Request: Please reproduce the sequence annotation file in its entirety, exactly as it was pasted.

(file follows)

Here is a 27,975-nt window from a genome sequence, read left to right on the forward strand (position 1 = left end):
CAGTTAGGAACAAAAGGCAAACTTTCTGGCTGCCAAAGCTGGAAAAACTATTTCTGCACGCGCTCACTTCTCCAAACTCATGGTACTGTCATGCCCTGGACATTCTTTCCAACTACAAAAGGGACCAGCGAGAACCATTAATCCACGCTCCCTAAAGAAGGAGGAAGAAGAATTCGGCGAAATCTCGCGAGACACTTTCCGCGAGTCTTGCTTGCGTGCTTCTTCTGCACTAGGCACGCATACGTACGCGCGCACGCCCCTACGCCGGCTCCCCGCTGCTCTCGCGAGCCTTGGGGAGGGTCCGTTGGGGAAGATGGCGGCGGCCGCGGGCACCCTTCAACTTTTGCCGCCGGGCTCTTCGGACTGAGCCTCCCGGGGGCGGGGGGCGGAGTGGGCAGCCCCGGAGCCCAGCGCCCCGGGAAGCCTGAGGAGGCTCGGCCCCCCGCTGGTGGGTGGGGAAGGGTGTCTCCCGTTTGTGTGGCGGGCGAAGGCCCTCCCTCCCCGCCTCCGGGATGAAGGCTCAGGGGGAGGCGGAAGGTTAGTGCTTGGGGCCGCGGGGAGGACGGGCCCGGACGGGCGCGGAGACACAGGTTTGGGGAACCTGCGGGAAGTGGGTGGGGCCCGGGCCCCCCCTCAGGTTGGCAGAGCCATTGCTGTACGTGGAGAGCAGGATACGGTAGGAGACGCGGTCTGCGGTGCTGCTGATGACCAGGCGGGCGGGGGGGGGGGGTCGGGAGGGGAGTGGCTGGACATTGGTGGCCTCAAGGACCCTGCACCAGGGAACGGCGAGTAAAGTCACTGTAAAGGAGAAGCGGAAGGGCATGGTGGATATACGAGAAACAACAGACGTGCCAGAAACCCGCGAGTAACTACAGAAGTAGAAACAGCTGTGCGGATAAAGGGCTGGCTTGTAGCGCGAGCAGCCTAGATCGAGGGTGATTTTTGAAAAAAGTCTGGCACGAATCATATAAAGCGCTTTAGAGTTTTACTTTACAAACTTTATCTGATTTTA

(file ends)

Here is a 27,975-nt window from a genome sequence, read left to right on the forward strand (position 1 = left end):
CAGTTAGGAACAAAAGGCAAACTTTCTGGCTGCCAAAGCTGGAAAAACTATTTCTGCACGCGCTCACTTCTCCAAACTCATGGTACTGTCATGCCCTGGACATTCTTTCCAACTACAAAAGGGACCAGCGAGAACCATTAATCCACGCTCCCTAAAGAAGGAGGAAGAAGAATTCGGCGAAATCTCGCGAGACACTTTCCGCGAGTCTTGCTTGCGTGCTTCTTCTGCACTAGGCACGCATACGTACGCGCGCACGCCCCTACGCCGGCTCCCCGCTGCTCTCGCGAGCCTTGGGGAGGGTCCGTTGGGGAAGATGGCGGCGGCCGCGGGCACCCTTCAACTTTTGCCGCCGGGCTCTTCGGACTGAGCCTCCCGGGGGCGGGGGGCGGAGTGGGCAGCCCCGGAGCCCAGCGCCCCGGGAAGCCTGAGGAGGCTCGGCCCCCCGCTGGTGGGTGGGGAAGGGTGTCTCCCGTTTGTGTGGCGGGCGAAGGCCCTCCCTCCCCGCCTCCGGGATGAAGGCTCAGGGGGAGGCGGAAGGTTAGTGCTTGGGGCCGCGGGGAGGACGGGCCCGGACGGGCGCGGAGACACAGGTTTGGGGAACCTGCGGGAAGTGGGTGGGGCCCGGGCCCCCCCTCAGGTTGGCAGAGCCATTGCTGTACGTGGAGAGCAGGATACGGTAGGAGACGCGGTCTGCGGTGCTGCTGATGACCAGGCGGGCGGGGGGGGGGGGTCGGGAGGGGAGTGGCTGGACATTGGTGGCCTCAAGGACCCTGCACCAGGGAACGGCGAGTAAAGTCACTGTAAAGGAGAAGCGGAAGGGCATGGTGGATATACGAGAAACAACAGACGTGCCAGAAACCCGCGAGTAACTACAGAAGTAGAAACAGCTGTGCGGATAAAGGGCTGGCTTGTAGCGCGAGCAGCCTAGATCGAGGGTGATTTTTGAAAAAAGTCTGGCACGAATCATATAAAGCGCTTTAGAGTTTTACTTTACAAACTTTATCTGATTTTA